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ARS Home » Southeast Area » New Orleans, Louisiana » Southern Regional Research Center » Cotton Chemistry and Utilization Research » Research » Publications at this Location » Publication #348812

Research Project: Cotton-based Nonwovens

Location: Cotton Chemistry and Utilization Research

Title: Thermally induced structural transitions in cotton fiber revealed by a finite mixture model of fiber tenacity distribution

item Nam, Sunghyun
item ALHASSAN, DANIEL - University Of New Orleans
item Condon, Brian
item French, Alfred - Al
item LING, ZHE - Beijing Forestry University

Submitted to: ACS Sustainable Chemistry & Engineering
Publication Type: Peer Reviewed Journal
Publication Acceptance Date: 4/9/2018
Publication Date: 4/9/2018
Citation: Nam, S., Alhassan, D.A., Condon, B.D., French, A.D., Ling, Z. 2018. Thermally induced structural transitions in cotton fiber revealed by a finite mixture model of fiber tenacity distribution. ACS Sustainable Chemistry & Engineering. 6:7420-7431.

Interpretive Summary: Because of the complexity of the structure of cotton, identifying its structural transformation under heat treatments is not a trivial task. In particular, the thermal transition of the amorphous phase has been a controversial topic. In this study, the stepwise response of amorphous cellulose to elevated temperatures was revealed by parameterizing the periodic pattern of bimodality in the tenacity distribution using the mixed Weibull model. Analyzing variations of the five parameters identified the gradual glass transition, which could not be detected by the simple summary statistics reported in the literature, as well as two subsequent responses at higher temperatures. The calculation of the X-ray diffraction patterns using the Rietveld refinement method provided information on three distinctive thermal crystallization processes and the decomposition behavior of the crystalline cellulose. The results of this study demonstrate that the mixture distribution model can not only fully describe the complex statistical behavior of the tenacity of heated cotton fibers but also provide clues regarding the thermal responses of the amorphous segments and their properties. Identification of such structural alterations induced by heat would contribute to controlling or enhancing the thermal processing quality and efficiency of cotton fiber. The determined glass transition could be also advantageously employed in heat treatments such as annealing to improve the physical properties of cotton fiber.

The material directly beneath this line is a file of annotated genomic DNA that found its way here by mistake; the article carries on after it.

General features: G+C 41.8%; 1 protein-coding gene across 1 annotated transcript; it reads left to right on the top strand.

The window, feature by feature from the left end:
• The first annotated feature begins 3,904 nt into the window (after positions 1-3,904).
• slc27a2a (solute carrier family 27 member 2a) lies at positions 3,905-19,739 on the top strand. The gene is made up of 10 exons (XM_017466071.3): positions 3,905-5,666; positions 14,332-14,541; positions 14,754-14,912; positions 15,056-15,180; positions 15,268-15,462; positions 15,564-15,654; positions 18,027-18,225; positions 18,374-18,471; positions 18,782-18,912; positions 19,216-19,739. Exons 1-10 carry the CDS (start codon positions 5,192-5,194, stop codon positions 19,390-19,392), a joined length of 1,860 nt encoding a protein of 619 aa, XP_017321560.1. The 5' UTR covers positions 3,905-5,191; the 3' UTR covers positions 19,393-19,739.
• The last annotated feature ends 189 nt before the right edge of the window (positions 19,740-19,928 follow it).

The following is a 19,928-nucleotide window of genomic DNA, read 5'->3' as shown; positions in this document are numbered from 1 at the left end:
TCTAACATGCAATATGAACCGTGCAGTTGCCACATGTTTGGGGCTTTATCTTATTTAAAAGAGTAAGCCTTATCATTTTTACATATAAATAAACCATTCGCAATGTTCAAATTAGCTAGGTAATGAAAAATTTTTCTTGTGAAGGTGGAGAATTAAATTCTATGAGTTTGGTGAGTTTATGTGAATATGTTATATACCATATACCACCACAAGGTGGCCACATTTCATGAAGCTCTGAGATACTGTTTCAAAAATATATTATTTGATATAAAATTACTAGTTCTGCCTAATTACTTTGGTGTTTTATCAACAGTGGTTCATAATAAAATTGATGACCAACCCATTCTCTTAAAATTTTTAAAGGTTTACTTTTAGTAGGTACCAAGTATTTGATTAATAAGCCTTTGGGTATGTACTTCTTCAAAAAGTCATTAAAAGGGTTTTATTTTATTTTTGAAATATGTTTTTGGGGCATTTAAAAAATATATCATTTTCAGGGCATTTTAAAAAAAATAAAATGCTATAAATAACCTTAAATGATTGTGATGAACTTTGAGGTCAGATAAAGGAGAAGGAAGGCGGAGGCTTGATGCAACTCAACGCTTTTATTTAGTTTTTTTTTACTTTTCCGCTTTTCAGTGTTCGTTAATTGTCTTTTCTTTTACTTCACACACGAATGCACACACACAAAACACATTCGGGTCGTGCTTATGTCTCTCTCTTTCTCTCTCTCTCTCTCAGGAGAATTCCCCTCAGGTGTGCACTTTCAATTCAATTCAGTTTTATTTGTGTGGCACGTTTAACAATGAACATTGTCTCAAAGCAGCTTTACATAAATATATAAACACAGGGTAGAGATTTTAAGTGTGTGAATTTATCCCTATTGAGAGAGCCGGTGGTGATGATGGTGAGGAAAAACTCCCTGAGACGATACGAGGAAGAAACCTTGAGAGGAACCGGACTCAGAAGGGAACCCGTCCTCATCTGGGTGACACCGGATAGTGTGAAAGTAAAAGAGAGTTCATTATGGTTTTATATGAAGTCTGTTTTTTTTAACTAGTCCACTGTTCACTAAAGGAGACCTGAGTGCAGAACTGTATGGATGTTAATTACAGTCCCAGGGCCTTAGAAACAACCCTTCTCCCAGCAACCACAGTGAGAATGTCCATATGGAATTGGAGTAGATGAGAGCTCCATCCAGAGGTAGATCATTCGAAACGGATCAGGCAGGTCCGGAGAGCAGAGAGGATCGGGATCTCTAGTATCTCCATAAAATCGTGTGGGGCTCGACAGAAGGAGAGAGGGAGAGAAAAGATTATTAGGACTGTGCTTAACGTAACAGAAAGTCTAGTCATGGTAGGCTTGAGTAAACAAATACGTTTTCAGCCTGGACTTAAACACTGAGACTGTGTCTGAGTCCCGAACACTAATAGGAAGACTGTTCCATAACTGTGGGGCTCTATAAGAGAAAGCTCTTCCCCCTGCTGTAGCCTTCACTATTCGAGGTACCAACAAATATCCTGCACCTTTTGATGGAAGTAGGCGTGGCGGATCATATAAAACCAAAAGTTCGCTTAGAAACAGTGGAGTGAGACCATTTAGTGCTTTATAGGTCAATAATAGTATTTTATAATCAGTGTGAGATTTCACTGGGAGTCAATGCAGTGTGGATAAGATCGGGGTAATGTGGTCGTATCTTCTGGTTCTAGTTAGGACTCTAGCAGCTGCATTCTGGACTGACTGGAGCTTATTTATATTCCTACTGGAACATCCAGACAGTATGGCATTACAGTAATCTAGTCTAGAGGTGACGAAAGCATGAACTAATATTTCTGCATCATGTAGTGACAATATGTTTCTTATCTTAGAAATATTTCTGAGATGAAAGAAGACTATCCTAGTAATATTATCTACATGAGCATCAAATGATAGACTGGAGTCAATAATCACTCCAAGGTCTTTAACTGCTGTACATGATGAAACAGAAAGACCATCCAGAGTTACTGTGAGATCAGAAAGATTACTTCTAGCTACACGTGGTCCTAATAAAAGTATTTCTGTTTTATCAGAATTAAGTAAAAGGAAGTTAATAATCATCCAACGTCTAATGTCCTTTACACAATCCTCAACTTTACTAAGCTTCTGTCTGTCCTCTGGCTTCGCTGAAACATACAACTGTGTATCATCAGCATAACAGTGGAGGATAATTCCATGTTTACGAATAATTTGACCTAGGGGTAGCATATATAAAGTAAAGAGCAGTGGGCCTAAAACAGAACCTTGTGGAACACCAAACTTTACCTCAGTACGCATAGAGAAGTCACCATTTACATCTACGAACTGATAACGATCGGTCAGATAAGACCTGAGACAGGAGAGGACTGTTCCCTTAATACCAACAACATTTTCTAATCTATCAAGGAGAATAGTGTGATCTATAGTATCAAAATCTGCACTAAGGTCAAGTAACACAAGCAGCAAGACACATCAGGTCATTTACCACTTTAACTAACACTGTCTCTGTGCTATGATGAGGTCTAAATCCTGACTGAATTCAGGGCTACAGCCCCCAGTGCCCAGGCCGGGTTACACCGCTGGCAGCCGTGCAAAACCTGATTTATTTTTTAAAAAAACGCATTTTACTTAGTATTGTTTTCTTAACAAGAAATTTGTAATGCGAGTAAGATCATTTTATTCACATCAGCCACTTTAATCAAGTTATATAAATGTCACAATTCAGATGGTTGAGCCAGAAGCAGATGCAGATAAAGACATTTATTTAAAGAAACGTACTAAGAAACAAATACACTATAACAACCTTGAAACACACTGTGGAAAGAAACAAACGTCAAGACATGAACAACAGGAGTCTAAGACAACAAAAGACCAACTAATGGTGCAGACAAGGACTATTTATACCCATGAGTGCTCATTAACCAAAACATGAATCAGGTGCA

Technical Abstract: Much processing of cotton fibrous materials accompanies heat treatments. Despite their critical influence on the properties of the material, the structural responses of cotton fiber to elevated temperatures remain uncertain. This study demonstrated that modeling the temperature dependence of the fiber tenacity distribution was a new approach to uncovering the details of the thermally induced structural transitions. As temperature increased, the tenacity probability density developed a unique pattern—periodic evolution/degeneration of bimodality—which was successfully parameterized by the mixed Weibull model. Interpretation of the variations of the model’s five parameters indicates that the amorphous cellulose underwent the following sequential transitions: glass transition at 160-220°C, thermal weakening (cellulose dehydration) at 240-260°C, and chain scission at 280-300°C. The crystallographic and thermogravimetric analyses showed the coexistence of thermal crystallization at 160-260°C. The decomposition of the crystalline cellulose, which occurred at 340-500°C, was predominant along the fiber axis, preserving the lateral crystalline structure in the remains even after a 90% weight loss.